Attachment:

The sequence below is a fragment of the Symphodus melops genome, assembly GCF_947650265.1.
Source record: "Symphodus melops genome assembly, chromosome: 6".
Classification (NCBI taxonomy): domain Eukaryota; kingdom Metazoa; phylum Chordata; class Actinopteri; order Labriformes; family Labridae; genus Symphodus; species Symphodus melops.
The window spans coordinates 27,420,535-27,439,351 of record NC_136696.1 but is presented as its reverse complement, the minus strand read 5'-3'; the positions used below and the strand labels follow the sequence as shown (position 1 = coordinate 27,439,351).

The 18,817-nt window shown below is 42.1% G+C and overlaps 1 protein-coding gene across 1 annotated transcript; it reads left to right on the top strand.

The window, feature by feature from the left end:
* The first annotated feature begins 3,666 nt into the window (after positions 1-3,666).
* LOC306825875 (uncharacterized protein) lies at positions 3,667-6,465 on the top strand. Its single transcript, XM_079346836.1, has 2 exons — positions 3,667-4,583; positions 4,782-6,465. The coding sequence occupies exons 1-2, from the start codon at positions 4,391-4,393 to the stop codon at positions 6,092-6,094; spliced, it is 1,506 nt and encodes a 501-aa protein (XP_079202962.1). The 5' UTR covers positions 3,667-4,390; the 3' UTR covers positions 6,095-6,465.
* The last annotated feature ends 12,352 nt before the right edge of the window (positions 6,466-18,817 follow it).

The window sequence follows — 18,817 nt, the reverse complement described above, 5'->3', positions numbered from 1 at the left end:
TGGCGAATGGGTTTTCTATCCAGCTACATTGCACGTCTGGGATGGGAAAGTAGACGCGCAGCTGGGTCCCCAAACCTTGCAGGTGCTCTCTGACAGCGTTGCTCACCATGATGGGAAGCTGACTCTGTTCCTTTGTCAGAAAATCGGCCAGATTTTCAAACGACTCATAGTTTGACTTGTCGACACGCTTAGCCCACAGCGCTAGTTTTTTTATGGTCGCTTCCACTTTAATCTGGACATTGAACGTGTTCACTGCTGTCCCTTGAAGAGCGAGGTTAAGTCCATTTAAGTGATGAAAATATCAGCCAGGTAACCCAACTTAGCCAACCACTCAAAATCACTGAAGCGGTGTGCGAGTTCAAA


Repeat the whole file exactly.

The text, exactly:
The sequence below is a fragment of the Symphodus melops genome, assembly GCF_947650265.1.
Source record: "Symphodus melops genome assembly, chromosome: 6".
Classification (NCBI taxonomy): domain Eukaryota; kingdom Metazoa; phylum Chordata; class Actinopteri; order Labriformes; family Labridae; genus Symphodus; species Symphodus melops.
The window spans coordinates 27,420,535-27,439,351 of record NC_136696.1 but is presented as its reverse complement, the minus strand read 5'-3'; the positions used below and the strand labels follow the sequence as shown (position 1 = coordinate 27,439,351).

The 18,817-nt window shown below is 42.1% G+C and overlaps 1 protein-coding gene across 1 annotated transcript; it reads left to right on the top strand.

The window, feature by feature from the left end:
* The first annotated feature begins 3,666 nt into the window (after positions 1-3,666).
* LOC306825875 (uncharacterized protein) lies at positions 3,667-6,465 on the top strand. Its single transcript, XM_079346836.1, has 2 exons — positions 3,667-4,583; positions 4,782-6,465. The coding sequence occupies exons 1-2, from the start codon at positions 4,391-4,393 to the stop codon at positions 6,092-6,094; spliced, it is 1,506 nt and encodes a 501-aa protein (XP_079202962.1). The 5' UTR covers positions 3,667-4,390; the 3' UTR covers positions 6,095-6,465.
* The last annotated feature ends 12,352 nt before the right edge of the window (positions 6,466-18,817 follow it).

The window sequence follows — 18,817 nt, the reverse complement described above, 5'->3', positions numbered from 1 at the left end:
TGGCGAATGGGTTTTCTATCCAGCTACATTGCACGTCTGGGATGGGAAAGTAGACGCGCAGCTGGGTCCCCAAACCTTGCAGGTGCTCTCTGACAGCGTTGCTCACCATGATGGGAAGCTGACTCTGTTCCTTTGTCAGAAAATCGGCCAGATTTTCAAACGACTCATAGTTTGACTTGTCGACACGCTTAGCCCACAGCGCTAGTTTTTTTATGGTCGCTTCCACTTTAATCTGGACATTGAACGTGTTCACTGCTGTCCCTTGAAGAGCGAGGTTAAGTCCATTTAAGTGATGAAAATATCAGCCAGGTAACCCAACTTAGCCAACCACTCAAAATCACTGAAGCGGTGTGCGAGTTCAAA